How do I go about positively identifying ambergris?

From: Pieter Arend Folkens (animalbytes@earthlink.net)
Date: Tue Feb 13 2001 - 12:07:48 EST


>In 1994 I discovered a substance on the beach in Anahola , Kauai, Hi it
>matches all descriptions of Ambergris I can find .
>At this same time two sperm whales washed up on the beaches of Kauai,
>one was on the other side of the bay where I found the substance the
>other about 6 miles away. I had a small sample taken to the Bishop
>Museum in Oahu but they were unable to deny or confirm if it was
>ambergris. It was set to a research lab in
>California but no clear answer was available from them either. I have
>close to
>30 lbs of this stuff and would really like to know if it is ambergris
>can you help me?

Dear Cindy:

Your story reminds me of the "Ambergris Wars." Back in the midsts of the
Great Depression (around 1933), someone found a good-sized lump of the
stuff on a beach in Marin County north of San Francisco. The person sold it
for a substantial amount of money. The story was published in a SF paper,
and suddenly thousands of people were combing the beach for ambergriss. Of
course, none of them knew how to identify the substance, and con-men and
other frauds were selling fake ambegriss and shares in a stakes and claims
that didn't exist. (See Oceans magazine for the story)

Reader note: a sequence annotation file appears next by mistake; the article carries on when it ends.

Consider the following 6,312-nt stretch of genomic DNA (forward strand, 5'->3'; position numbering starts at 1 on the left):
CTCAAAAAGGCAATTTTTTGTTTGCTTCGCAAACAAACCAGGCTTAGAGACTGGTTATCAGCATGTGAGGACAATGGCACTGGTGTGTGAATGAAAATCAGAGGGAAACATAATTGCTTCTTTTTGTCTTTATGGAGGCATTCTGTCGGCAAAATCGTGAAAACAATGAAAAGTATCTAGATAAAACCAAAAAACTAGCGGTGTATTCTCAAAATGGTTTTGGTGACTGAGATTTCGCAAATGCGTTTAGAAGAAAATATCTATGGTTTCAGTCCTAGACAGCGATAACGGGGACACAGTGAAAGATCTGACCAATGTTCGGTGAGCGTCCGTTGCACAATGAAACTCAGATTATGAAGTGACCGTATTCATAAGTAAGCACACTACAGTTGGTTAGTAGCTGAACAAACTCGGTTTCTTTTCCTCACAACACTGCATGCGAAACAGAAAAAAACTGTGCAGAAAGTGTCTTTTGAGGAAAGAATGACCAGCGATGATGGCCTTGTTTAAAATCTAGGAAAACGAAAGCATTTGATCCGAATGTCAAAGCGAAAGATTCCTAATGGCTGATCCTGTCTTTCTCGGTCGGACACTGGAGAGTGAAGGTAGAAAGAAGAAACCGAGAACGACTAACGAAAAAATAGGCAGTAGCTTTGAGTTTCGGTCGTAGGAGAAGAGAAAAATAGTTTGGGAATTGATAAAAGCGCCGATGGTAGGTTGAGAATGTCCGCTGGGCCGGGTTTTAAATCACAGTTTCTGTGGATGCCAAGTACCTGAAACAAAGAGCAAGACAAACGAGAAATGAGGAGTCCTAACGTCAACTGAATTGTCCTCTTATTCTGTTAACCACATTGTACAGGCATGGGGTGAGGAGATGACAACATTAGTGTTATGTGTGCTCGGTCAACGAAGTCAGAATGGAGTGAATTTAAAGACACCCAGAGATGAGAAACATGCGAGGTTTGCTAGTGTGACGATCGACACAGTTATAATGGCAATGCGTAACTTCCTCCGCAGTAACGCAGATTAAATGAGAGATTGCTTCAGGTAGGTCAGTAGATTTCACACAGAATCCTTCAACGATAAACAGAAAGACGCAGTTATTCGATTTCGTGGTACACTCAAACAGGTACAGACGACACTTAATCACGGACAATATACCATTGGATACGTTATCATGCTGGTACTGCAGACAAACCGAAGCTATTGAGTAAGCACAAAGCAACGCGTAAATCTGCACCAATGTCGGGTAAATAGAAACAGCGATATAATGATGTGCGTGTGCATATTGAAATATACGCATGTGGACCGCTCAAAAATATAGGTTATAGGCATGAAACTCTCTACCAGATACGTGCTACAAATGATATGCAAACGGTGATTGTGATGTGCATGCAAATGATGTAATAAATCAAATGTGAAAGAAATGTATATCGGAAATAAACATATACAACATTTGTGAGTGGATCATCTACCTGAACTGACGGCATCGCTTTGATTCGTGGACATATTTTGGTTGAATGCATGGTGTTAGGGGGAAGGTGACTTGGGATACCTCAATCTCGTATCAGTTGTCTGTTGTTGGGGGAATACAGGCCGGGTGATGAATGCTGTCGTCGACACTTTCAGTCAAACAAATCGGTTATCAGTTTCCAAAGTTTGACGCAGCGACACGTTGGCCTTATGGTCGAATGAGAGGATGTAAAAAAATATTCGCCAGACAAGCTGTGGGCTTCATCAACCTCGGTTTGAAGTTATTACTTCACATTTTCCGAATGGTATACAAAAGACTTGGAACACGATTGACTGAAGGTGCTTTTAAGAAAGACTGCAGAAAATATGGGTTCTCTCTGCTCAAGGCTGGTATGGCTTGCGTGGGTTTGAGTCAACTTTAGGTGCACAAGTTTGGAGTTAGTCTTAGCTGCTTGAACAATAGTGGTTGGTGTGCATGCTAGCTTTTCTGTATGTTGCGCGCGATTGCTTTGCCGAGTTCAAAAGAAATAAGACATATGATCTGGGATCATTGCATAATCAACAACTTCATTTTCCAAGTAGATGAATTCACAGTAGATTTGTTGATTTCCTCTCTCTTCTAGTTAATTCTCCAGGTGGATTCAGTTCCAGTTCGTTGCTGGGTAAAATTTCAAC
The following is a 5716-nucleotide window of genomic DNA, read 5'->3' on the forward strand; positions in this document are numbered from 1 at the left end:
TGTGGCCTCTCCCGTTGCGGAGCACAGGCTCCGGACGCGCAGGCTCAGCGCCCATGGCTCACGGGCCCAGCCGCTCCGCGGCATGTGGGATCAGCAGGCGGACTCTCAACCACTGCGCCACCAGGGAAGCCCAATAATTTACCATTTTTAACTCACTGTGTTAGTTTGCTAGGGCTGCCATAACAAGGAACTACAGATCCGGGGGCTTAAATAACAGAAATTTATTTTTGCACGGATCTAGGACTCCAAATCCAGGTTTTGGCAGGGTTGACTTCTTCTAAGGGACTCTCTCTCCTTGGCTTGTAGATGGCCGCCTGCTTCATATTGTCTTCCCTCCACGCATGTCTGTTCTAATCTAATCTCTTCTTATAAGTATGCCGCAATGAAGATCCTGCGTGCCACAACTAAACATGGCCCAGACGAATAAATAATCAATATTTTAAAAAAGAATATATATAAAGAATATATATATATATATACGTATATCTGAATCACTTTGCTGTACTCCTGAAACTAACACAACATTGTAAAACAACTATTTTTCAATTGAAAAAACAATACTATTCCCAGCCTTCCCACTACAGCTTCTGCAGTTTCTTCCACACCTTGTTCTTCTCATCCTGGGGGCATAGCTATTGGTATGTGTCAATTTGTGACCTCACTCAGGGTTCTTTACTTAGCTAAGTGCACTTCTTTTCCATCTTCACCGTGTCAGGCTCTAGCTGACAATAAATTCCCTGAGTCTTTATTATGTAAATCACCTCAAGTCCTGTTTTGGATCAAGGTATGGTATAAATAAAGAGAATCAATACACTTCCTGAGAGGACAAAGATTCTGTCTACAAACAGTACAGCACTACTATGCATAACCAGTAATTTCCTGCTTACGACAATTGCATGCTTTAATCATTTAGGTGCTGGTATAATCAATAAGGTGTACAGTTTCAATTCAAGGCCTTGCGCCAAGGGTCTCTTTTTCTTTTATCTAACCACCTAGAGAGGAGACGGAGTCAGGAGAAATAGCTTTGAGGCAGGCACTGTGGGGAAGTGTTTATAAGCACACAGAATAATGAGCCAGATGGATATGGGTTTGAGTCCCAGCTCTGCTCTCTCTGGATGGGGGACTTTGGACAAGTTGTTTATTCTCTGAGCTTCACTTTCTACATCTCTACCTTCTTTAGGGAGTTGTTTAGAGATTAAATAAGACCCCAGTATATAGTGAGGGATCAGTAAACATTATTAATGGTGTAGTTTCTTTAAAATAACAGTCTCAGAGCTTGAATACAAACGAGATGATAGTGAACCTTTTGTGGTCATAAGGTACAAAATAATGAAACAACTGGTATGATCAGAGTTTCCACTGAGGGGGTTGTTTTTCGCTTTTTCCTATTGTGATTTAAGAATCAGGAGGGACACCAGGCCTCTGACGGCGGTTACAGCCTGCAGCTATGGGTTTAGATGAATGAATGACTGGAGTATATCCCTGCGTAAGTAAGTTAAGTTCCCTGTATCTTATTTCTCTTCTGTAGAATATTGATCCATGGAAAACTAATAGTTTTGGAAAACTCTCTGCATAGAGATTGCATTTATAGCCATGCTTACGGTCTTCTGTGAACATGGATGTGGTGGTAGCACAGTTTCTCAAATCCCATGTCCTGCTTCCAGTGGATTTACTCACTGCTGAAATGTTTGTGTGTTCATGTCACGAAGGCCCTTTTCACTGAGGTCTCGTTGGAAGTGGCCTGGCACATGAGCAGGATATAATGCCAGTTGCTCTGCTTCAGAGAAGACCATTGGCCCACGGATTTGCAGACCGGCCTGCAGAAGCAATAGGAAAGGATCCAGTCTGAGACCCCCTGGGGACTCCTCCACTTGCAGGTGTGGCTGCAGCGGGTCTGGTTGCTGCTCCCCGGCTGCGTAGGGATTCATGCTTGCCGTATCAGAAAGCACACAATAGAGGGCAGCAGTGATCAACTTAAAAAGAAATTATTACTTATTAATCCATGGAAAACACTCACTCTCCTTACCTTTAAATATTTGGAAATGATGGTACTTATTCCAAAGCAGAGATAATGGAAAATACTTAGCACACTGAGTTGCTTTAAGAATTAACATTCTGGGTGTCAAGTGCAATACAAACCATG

As you may know, ambergris is the undigestible part of squid beaks that
accumulate in the digestive tract of sperm whales (a major predator of
giant squid). In the last Century, it was very valuable as a binder in the
perfume industry to retard evaporation, even though it smells badly in its
natural state. The word is French, referring to a similarity with amber and
the color -- amber and greyish.

I don't know for shure if it is legal for you to have the stuff. The law
says that citizens may not possess parts of marine mammals. But is
ambergriss part of a whale, or part of squids?

Now, for the identification:
I have a piece in my office. It is a hard waxy substance, sort of a dirty
ocher color (yellow-greyish), and smells. It is a bit flaky and floats.
Without having your specimen in hand, I really can't give a solid
determination. As for further possible tests, Bob Jones at the Museum of
Vertebrate Zoology (MVZ, UC Berkeley) would know. I think Richard Ellis
would have some insight into this as well.

I hope this helps.

Pieter Folkens

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